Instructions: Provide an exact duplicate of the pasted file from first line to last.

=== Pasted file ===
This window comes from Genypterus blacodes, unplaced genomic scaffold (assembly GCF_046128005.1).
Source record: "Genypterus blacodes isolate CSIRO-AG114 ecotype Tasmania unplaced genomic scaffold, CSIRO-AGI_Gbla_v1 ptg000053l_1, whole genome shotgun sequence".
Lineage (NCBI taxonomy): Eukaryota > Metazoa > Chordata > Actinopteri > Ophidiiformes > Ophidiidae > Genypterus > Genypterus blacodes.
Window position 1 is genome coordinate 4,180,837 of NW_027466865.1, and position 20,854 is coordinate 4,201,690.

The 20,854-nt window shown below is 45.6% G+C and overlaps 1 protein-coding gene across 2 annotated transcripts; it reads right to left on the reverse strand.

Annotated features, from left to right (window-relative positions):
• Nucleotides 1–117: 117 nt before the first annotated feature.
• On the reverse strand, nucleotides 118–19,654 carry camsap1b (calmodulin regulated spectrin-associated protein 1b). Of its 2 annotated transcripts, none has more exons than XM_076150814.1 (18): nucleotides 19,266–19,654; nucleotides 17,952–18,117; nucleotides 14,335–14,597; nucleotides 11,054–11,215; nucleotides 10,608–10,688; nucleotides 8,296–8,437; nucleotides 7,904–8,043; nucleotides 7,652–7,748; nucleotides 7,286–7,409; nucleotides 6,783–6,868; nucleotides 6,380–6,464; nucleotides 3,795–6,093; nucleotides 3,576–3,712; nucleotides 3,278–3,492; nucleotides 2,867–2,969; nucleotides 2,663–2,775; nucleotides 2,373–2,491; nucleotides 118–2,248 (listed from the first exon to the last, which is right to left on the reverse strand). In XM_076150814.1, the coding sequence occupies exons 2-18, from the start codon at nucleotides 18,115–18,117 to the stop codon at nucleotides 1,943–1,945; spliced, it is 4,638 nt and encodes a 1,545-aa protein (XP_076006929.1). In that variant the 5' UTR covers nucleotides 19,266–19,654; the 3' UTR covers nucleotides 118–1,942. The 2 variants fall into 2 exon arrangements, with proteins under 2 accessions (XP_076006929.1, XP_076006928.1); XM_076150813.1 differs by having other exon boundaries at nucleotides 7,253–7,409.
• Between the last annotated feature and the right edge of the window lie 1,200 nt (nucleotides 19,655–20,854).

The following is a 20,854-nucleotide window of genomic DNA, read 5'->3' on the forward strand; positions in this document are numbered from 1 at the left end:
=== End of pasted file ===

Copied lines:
This window comes from Genypterus blacodes, unplaced genomic scaffold (assembly GCF_046128005.1).
Source record: "Genypterus blacodes isolate CSIRO-AG114 ecotype Tasmania unplaced genomic scaffold, CSIRO-AGI_Gbla_v1 ptg000053l_1, whole genome shotgun sequence".
Lineage (NCBI taxonomy): Eukaryota > Metazoa > Chordata > Actinopteri > Ophidiiformes > Ophidiidae > Genypterus > Genypterus blacodes.
Window position 1 is genome coordinate 4,180,837 of NW_027466865.1, and position 20,854 is coordinate 4,201,690.

The 20,854-nt window shown below is 45.6% G+C and overlaps 1 protein-coding gene across 2 annotated transcripts; it reads right to left on the reverse strand.

Annotated features, from left to right (window-relative positions):
• Nucleotides 1–117: 117 nt before the first annotated feature.
• On the reverse strand, nucleotides 118–19,654 carry camsap1b (calmodulin regulated spectrin-associated protein 1b). Of its 2 annotated transcripts, none has more exons than XM_076150814.1 (18): nucleotides 19,266–19,654; nucleotides 17,952–18,117; nucleotides 14,335–14,597; nucleotides 11,054–11,215; nucleotides 10,608–10,688; nucleotides 8,296–8,437; nucleotides 7,904–8,043; nucleotides 7,652–7,748; nucleotides 7,286–7,409; nucleotides 6,783–6,868; nucleotides 6,380–6,464; nucleotides 3,795–6,093; nucleotides 3,576–3,712; nucleotides 3,278–3,492; nucleotides 2,867–2,969; nucleotides 2,663–2,775; nucleotides 2,373–2,491; nucleotides 118–2,248 (listed from the first exon to the last, which is right to left on the reverse strand). In XM_076150814.1, the coding sequence occupies exons 2-18, from the start codon at nucleotides 18,115–18,117 to the stop codon at nucleotides 1,943–1,945; spliced, it is 4,638 nt and encodes a 1,545-aa protein (XP_076006929.1). In that variant the 5' UTR covers nucleotides 19,266–19,654; the 3' UTR covers nucleotides 118–1,942. The 2 variants fall into 2 exon arrangements, with proteins under 2 accessions (XP_076006929.1, XP_076006928.1); XM_076150813.1 differs by having other exon boundaries at nucleotides 7,253–7,409.
• Between the last annotated feature and the right edge of the window lie 1,200 nt (nucleotides 19,655–20,854).

The following is a 20,854-nucleotide window of genomic DNA, read 5'->3' on the forward strand; positions in this document are numbered from 1 at the left end: